Rebrands investment arm as Velocitor and courts startups in China.
Hong Kong-- Mediabrands has rebranded its strategic partnership and investment arm from Greenhaus to Velociter and hired Tim Hanlon as CEO and managing director. His duties are to collaborate with innovative “game changers” in media and marketing to provide proprietary agency insights and solutions to clients.
In January, IPG-owned Mediabrands launched its Mediabrands Ventures unit in the U.S. and rolled it out in China six months later, with ambitions to rapidly expand in the country.
“China is behind and advanced at the same time," said Jimmy Poon, CEO of Mediabrands Ventures in China.
Based in Shanghai, Poon oversees the China divisions of Velociter and the Emerging Media Lab. His job at Emerging Media Lab is to identify, evaluate and approach new content owners and publishers. In some cases, Mediabrands will propose investing time and money to help them develop and pitch ad products.
At Velociter, he will do the same for homegrown tech startups, in which IPG will co-invest alongside venture capitals, incubators and angels.
Among Mediabrands Ventures' investment targets are Chinese companies that produce tools to drive word of mouth on social networking portals and micro-blogging sites. It will also court niche ad networks and firms that specialize in data-driven ad targeting. Poon says China's digital media landscape lacks the audience transparency that U.S. marketers enjoy, and advertisers often assemble media plans based on a site's visibility and reputation rather than data from audited measurement firms. This leads them to exclude smaller quality media properties.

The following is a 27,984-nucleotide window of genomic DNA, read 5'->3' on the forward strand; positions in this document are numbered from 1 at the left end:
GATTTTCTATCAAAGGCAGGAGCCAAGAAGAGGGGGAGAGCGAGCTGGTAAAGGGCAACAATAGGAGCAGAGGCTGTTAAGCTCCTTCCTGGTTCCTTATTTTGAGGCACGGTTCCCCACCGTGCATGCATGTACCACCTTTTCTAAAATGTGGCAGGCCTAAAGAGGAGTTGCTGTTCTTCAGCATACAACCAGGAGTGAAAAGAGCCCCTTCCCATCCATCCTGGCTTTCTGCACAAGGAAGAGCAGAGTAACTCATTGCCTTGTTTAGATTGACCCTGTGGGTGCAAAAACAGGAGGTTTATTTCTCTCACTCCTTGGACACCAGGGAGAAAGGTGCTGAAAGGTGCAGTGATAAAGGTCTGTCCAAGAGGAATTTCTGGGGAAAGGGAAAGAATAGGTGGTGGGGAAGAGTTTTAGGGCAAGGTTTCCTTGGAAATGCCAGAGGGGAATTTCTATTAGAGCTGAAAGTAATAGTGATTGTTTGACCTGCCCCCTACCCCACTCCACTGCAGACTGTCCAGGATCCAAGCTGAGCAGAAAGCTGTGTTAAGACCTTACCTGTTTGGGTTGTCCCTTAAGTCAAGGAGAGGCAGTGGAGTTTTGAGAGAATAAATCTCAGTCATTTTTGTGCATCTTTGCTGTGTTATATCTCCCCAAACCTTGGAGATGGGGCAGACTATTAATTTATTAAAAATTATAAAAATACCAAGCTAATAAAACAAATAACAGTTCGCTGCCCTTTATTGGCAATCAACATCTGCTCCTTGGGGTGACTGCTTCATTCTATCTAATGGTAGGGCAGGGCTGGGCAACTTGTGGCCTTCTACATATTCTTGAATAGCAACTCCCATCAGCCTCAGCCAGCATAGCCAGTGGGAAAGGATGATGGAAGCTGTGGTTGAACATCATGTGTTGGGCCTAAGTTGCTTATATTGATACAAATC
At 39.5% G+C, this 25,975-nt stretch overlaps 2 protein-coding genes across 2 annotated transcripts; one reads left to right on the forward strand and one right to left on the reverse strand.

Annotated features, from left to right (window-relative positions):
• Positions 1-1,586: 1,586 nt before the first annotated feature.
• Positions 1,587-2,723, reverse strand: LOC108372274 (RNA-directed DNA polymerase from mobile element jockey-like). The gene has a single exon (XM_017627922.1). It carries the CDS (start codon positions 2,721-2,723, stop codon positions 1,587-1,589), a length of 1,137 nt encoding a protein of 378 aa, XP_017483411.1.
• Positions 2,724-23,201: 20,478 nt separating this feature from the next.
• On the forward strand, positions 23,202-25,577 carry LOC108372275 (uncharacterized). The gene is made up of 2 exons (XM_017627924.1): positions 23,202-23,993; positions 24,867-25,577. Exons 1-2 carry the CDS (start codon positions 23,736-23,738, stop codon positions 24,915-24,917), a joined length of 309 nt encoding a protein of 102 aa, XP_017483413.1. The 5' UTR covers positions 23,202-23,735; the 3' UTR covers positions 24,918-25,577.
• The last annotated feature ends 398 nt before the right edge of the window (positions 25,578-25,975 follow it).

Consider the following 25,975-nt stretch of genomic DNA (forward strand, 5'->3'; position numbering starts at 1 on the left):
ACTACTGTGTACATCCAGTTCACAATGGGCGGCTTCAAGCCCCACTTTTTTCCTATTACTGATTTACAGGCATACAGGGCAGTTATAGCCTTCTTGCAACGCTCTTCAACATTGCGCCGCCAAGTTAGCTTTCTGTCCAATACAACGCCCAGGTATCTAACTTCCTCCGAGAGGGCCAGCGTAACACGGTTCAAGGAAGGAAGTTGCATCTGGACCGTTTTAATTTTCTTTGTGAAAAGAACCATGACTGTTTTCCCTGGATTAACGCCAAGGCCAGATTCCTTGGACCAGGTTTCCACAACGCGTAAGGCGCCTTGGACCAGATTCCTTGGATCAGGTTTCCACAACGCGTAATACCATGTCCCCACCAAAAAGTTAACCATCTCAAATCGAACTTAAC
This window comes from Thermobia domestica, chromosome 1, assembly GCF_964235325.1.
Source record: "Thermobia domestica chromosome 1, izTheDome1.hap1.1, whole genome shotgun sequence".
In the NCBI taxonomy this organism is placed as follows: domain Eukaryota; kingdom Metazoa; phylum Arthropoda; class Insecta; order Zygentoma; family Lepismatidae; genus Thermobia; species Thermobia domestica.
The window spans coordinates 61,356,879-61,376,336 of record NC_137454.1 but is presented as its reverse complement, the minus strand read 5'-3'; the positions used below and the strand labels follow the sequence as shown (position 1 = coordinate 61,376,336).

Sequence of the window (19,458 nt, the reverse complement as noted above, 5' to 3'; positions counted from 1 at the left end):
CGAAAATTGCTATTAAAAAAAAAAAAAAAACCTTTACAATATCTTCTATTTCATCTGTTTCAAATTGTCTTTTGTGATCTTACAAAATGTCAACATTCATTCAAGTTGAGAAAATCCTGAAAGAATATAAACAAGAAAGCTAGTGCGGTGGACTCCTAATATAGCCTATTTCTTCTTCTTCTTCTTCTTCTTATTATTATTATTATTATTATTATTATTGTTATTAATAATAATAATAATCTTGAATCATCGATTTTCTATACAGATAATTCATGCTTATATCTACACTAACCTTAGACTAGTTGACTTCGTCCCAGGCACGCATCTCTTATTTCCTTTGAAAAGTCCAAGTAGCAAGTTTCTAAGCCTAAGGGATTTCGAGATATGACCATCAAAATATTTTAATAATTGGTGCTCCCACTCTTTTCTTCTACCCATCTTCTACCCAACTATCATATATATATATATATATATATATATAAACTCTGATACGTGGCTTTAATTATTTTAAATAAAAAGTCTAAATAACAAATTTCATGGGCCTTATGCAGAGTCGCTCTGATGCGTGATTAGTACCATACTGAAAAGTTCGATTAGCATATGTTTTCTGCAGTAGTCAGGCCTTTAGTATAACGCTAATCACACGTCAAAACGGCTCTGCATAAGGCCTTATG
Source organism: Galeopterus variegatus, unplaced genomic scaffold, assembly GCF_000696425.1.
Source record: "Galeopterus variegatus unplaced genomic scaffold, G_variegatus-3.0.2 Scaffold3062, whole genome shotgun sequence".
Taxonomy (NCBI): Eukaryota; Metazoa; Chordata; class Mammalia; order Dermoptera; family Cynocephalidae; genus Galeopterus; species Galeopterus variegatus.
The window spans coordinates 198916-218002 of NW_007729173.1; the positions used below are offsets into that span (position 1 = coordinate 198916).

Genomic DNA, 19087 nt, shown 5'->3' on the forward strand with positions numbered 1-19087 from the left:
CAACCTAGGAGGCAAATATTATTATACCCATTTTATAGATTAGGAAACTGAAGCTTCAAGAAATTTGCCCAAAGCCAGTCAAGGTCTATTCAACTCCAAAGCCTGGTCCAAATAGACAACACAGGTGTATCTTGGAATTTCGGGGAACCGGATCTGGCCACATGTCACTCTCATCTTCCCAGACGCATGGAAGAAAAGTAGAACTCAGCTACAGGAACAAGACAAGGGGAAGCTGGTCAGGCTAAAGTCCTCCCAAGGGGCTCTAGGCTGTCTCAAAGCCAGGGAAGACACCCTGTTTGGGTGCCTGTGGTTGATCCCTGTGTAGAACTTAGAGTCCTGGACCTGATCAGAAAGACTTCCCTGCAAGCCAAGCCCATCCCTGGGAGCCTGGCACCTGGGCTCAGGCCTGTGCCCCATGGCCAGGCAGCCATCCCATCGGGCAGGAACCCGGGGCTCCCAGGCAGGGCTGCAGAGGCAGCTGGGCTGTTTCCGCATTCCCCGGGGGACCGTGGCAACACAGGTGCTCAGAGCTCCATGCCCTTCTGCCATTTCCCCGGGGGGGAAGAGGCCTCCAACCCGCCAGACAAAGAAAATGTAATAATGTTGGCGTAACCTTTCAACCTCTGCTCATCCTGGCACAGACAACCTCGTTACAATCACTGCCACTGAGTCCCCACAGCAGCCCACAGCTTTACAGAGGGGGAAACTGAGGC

The holding group also wants to tap into the social gaming scene and is in talks with startups to integrate brands in the form of advertising subsidized games or in-game placements. An example of a likely partner is Beijing-based Happy Latte. The firm has created an app call High Noon, a multi-player game that turns an iPhone into a gun to shoot opponents. The app has been downloaded more than a million times and is a top-100 game in more than 50 countries including the U.S., Canada, France and Japan.
The key challenge for Mediabrands Ventures in China, according to Poon, is to convince brand marketers to test new and emerging platforms. With the media landscape constantly changing, he said brands may end up standing still if they wait for opportunities to be clearly laid out before taking any action.
Poon believes innovation in the region has been driven by very demanding advertisers, particularly in parts of the ecosystem that do not deliver clear value. He noted media agencies in China are often paid commissions under 10 percent and in some cases 5 percent.
He also observed regional media and technology companies tend to adopt innovations and platforms from the U.S. He cites social networking sites Renren and Kaixin001, which are similar to Facebook, and YouTube clones Youku and Tudou. But he says these companies don’t copy blindly from the West as they reinvent and adapt from the implementation to engagement process for the local audience.
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